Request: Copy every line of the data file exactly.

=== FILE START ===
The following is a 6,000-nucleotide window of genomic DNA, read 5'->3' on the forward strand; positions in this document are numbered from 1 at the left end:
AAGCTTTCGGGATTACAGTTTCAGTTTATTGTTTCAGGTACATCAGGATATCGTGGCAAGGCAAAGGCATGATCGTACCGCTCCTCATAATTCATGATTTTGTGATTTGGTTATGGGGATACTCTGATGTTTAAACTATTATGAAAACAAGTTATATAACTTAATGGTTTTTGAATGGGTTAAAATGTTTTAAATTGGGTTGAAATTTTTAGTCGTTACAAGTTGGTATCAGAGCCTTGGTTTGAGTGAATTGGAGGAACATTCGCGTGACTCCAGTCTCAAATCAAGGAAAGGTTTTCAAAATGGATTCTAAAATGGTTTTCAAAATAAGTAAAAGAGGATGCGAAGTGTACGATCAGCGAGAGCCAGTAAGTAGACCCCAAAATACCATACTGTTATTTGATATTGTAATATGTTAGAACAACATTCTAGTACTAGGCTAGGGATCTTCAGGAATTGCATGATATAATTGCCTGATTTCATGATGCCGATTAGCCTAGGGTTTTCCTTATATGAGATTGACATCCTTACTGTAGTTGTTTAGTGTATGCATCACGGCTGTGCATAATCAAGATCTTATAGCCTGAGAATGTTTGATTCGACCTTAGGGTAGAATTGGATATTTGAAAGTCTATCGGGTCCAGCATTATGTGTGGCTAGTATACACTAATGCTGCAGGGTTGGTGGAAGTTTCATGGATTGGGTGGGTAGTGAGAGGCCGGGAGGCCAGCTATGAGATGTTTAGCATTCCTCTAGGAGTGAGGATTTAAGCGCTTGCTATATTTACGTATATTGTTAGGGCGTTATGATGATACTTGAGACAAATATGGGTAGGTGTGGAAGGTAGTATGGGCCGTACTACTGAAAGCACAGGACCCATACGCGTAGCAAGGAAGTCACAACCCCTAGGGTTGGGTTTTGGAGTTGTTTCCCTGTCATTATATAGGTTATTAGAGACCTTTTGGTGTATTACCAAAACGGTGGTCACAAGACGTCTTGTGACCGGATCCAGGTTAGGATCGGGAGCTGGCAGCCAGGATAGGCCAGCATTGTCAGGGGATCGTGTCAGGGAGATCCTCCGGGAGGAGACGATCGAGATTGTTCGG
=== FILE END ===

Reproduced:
The following is a 6,000-nucleotide window of genomic DNA, read 5'->3' on the forward strand; positions in this document are numbered from 1 at the left end:
AAGCTTTCGGGATTACAGTTTCAGTTTATTGTTTCAGGTACATCAGGATATCGTGGCAAGGCAAAGGCATGATCGTACCGCTCCTCATAATTCATGATTTTGTGATTTGGTTATGGGGATACTCTGATGTTTAAACTATTATGAAAACAAGTTATATAACTTAATGGTTTTTGAATGGGTTAAAATGTTTTAAATTGGGTTGAAATTTTTAGTCGTTACAAGTTGGTATCAGAGCCTTGGTTTGAGTGAATTGGAGGAACATTCGCGTGACTCCAGTCTCAAATCAAGGAAAGGTTTTCAAAATGGATTCTAAAATGGTTTTCAAAATAAGTAAAAGAGGATGCGAAGTGTACGATCAGCGAGAGCCAGTAAGTAGACCCCAAAATACCATACTGTTATTTGATATTGTAATATGTTAGAACAACATTCTAGTACTAGGCTAGGGATCTTCAGGAATTGCATGATATAATTGCCTGATTTCATGATGCCGATTAGCCTAGGGTTTTCCTTATATGAGATTGACATCCTTACTGTAGTTGTTTAGTGTATGCATCACGGCTGTGCATAATCAAGATCTTATAGCCTGAGAATGTTTGATTCGACCTTAGGGTAGAATTGGATATTTGAAAGTCTATCGGGTCCAGCATTATGTGTGGCTAGTATACACTAATGCTGCAGGGTTGGTGGAAGTTTCATGGATTGGGTGGGTAGTGAGAGGCCGGGAGGCCAGCTATGAGATGTTTAGCATTCCTCTAGGAGTGAGGATTTAAGCGCTTGCTATATTTACGTATATTGTTAGGGCGTTATGATGATACTTGAGACAAATATGGGTAGGTGTGGAAGGTAGTATGGGCCGTACTACTGAAAGCACAGGACCCATACGCGTAGCAAGGAAGTCACAACCCCTAGGGTTGGGTTTTGGAGTTGTTTCCCTGTCATTATATAGGTTATTAGAGACCTTTTGGTGTATTACCAAAACGGTGGTCACAAGACGTCTTGTGACCGGATCCAGGTTAGGATCGGGAGCTGGCAGCCAGGATAGGCCAGCATTGTCAGGGGATCGTGTCAGGGAGATCCTCCGGGAGGAGACGATCGAGATTGTTCGG